The Psychological Ghosts That Live in the Depths of Your Mind

Most of us harbor unresolved issues in our minds. They're entities that we don't want to accept, emotional wounds that we shun as if they were psychological ghosts. Are you hiding any of them?
The Psychological Ghosts That Live in the Depths of Your Mind
Valeria Sabater

Written and verified by the psychologist Valeria Sabater.

Last update: 13 March, 2023

Like monsters, ghosts exist. They’re presences that, far from simply hiding under beds or haunting solitary spaces, sneak into your mind. They’re those mental presences you try to hide like fear, anguish, and discomfort. They can be traumas, unresolved issues, and difficult emotions.

Anything you don’t like or that causes you great emotional pain, you keep in the depths of your psychological universe. However, these entities, instead of remaining confined forever, emerge in the most diverse ways. Indeed, they often appear in the form of anxiety, phobias, and paralyzing fears. They also manifest in the form of anger or maladjusted behaviors.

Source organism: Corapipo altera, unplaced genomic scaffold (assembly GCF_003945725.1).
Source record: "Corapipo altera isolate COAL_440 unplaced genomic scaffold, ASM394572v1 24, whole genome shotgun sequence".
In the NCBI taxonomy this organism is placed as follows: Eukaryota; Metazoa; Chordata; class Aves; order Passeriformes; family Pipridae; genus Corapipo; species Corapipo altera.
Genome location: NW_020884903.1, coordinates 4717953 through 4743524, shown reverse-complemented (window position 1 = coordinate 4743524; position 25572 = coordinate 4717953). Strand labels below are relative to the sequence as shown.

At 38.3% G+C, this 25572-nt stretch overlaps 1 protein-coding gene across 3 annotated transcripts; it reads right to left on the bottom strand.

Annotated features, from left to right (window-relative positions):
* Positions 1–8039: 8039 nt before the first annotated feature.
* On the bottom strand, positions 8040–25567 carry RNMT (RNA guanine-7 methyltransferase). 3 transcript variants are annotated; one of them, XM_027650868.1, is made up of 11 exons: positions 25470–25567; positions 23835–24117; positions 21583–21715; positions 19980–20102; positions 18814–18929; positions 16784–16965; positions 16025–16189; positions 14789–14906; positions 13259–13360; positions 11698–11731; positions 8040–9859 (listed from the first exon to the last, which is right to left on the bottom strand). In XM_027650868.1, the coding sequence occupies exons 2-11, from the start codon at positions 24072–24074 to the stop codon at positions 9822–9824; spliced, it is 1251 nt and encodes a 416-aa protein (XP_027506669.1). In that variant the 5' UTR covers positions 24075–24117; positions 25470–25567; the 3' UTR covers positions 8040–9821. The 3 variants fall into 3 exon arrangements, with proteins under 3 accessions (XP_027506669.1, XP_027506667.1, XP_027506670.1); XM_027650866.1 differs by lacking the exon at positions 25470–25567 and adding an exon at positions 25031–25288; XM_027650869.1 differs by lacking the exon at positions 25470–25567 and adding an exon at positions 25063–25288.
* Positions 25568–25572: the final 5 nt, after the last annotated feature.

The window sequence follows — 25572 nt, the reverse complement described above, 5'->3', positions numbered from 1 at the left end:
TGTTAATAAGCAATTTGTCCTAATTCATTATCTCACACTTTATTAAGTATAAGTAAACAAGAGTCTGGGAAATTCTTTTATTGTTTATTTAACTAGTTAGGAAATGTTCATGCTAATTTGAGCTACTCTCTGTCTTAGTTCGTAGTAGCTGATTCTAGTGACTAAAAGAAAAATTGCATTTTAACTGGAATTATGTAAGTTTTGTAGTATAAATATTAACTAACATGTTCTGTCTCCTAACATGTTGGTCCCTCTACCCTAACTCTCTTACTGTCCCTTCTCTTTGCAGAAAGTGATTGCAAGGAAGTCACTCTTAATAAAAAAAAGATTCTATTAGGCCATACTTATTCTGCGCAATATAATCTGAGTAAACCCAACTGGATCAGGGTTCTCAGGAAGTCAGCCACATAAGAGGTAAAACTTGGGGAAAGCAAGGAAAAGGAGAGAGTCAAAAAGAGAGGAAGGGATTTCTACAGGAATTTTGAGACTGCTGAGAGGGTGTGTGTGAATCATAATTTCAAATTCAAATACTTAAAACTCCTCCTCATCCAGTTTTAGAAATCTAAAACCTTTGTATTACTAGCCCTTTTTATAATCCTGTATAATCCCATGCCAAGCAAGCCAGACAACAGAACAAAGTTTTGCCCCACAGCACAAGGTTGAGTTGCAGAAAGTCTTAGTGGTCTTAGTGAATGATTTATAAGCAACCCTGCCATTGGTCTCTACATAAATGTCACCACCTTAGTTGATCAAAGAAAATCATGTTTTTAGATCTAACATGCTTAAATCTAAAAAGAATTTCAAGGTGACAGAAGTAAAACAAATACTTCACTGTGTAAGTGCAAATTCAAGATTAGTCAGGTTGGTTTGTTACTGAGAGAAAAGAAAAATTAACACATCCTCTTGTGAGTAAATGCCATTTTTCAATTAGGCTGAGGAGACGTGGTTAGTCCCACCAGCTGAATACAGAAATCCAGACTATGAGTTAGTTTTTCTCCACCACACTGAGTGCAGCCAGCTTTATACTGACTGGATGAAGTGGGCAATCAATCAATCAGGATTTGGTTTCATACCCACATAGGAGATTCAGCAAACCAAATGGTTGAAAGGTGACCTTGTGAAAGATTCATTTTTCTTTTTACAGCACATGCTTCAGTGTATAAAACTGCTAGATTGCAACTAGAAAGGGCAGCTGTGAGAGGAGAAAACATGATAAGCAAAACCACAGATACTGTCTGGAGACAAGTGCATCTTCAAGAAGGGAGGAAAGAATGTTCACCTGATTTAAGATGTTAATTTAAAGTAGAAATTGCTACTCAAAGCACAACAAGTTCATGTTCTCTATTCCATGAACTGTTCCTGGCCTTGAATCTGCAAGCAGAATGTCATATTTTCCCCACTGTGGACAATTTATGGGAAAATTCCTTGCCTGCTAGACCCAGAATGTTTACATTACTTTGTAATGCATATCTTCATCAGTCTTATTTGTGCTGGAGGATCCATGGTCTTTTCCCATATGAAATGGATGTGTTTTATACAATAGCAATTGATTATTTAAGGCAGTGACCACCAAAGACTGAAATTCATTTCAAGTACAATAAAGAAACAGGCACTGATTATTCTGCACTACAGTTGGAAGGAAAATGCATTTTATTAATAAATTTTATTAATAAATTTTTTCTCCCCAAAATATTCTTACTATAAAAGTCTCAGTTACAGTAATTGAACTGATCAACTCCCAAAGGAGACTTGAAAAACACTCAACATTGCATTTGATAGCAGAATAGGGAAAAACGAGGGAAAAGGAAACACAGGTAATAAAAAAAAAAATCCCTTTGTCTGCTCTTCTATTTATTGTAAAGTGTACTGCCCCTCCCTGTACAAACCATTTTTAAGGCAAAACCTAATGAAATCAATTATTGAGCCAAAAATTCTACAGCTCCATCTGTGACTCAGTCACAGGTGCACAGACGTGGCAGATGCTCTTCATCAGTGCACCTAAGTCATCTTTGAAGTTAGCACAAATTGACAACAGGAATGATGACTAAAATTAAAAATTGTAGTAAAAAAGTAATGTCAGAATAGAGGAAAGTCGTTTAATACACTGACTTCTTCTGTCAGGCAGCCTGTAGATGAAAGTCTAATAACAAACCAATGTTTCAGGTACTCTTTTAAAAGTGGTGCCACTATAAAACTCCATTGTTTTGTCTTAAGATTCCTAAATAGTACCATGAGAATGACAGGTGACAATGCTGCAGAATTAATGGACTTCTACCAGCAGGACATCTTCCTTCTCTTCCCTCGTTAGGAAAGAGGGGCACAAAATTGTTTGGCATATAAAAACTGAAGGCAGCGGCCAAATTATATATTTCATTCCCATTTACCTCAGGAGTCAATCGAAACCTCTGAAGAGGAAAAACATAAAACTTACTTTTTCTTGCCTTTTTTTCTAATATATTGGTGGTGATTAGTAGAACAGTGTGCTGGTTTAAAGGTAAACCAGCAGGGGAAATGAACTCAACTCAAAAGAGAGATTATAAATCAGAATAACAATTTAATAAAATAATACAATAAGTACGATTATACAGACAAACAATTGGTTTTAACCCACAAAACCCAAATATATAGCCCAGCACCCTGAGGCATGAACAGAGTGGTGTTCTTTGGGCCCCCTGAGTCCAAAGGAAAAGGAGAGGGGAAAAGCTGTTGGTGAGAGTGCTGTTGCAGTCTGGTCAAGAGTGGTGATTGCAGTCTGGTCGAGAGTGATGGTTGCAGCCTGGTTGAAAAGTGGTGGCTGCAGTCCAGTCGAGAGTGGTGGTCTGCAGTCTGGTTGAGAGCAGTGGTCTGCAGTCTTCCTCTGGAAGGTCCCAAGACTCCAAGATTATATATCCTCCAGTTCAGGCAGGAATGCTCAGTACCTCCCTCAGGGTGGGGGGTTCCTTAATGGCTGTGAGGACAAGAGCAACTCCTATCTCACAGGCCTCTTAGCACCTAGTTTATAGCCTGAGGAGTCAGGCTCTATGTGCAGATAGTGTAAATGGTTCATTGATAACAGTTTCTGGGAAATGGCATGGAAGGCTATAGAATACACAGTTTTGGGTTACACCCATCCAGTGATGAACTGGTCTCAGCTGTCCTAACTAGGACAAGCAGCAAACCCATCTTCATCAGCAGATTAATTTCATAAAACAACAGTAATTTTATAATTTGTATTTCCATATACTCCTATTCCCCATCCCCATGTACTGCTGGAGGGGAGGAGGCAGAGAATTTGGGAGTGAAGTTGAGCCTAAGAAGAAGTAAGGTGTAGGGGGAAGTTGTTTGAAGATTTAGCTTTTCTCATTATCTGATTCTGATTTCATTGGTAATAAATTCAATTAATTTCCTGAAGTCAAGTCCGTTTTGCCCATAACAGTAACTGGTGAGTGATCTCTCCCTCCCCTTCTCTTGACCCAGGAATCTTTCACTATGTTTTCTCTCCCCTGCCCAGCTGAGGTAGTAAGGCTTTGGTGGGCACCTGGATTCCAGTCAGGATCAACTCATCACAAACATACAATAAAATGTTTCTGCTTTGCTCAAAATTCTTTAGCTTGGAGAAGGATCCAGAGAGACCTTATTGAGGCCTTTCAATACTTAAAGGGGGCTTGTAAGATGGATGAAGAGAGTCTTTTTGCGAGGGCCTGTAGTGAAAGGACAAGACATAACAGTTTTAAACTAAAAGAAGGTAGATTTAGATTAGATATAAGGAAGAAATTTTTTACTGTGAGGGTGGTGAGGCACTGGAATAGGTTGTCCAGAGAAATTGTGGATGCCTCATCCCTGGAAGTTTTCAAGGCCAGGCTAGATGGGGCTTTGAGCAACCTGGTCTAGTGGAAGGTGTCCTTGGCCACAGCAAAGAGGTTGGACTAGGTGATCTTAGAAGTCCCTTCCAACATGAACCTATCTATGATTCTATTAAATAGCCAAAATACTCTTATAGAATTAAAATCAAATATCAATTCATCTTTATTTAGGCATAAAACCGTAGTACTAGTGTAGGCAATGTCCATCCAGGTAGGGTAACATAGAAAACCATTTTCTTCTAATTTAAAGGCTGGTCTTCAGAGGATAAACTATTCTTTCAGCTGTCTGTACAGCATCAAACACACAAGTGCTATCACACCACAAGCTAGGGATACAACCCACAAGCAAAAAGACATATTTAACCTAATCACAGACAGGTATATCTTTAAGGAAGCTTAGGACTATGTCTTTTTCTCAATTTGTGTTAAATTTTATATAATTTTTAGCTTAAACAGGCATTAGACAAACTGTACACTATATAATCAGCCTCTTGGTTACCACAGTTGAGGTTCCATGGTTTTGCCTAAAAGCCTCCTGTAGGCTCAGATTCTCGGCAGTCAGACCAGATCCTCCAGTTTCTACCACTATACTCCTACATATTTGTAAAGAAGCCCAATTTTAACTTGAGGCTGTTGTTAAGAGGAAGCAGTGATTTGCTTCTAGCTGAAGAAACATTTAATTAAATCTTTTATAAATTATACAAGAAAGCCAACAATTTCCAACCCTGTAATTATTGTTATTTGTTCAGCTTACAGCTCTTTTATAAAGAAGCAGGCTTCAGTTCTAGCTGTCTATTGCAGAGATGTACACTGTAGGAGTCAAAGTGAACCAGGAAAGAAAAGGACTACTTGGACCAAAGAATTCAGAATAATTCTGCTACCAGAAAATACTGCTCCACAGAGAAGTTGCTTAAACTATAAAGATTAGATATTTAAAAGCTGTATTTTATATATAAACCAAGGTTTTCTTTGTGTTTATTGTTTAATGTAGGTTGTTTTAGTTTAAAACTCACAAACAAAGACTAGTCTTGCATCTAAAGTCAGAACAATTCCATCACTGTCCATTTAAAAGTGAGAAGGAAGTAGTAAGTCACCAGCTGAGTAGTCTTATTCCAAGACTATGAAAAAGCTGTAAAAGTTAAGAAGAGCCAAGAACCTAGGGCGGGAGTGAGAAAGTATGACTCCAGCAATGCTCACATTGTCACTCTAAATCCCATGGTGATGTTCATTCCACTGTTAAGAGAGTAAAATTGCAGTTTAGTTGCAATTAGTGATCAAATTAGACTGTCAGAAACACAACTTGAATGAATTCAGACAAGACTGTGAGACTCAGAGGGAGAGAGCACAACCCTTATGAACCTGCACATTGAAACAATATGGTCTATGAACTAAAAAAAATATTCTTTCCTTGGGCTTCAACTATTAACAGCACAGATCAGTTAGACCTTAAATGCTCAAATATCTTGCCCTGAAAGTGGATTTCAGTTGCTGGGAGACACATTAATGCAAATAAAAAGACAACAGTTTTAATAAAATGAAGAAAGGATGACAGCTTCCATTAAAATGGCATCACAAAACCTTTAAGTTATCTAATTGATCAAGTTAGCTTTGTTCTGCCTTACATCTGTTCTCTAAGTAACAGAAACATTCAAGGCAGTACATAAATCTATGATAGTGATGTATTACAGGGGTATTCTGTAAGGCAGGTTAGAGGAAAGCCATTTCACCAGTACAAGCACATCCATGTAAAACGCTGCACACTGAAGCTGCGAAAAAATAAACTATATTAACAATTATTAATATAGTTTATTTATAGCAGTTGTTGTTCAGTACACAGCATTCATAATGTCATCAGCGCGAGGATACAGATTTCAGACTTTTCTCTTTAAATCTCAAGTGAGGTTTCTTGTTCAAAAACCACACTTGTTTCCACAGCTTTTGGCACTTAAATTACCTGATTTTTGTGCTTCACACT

You’re terrified of facing these specters that are taking up space in your brain. But, if you don’t, you’ll be taken over by unhappiness and associated mental disorders. They’ll transform you into someone you don’t like. In fact, they’ll even make you frighten others away.

If you’re harboring any internal ghosts, we explain why they might’ve appeared and what you can do about them.

Now I know what a ghost is. Unfinished business, that’s what.”

-Salman Rushdie-

Man with anxiety due to psychological ghosts
Fears, feelings of guilt, attachment problems… We all carry at least one mental ghost that we don’t know how to deal with.

The psychological ghosts you live with

In 1975, Selma Fraiberg, a child psychoanalyst, introduced a term that she later formulated in a renowned research paper. She defined the traumas inherited from generation to generation and that, sometimes, shape the way in which children are raised, as ghosts in the nursery. For instance, the mother or father who was physically abused might reproduce that act with their own children.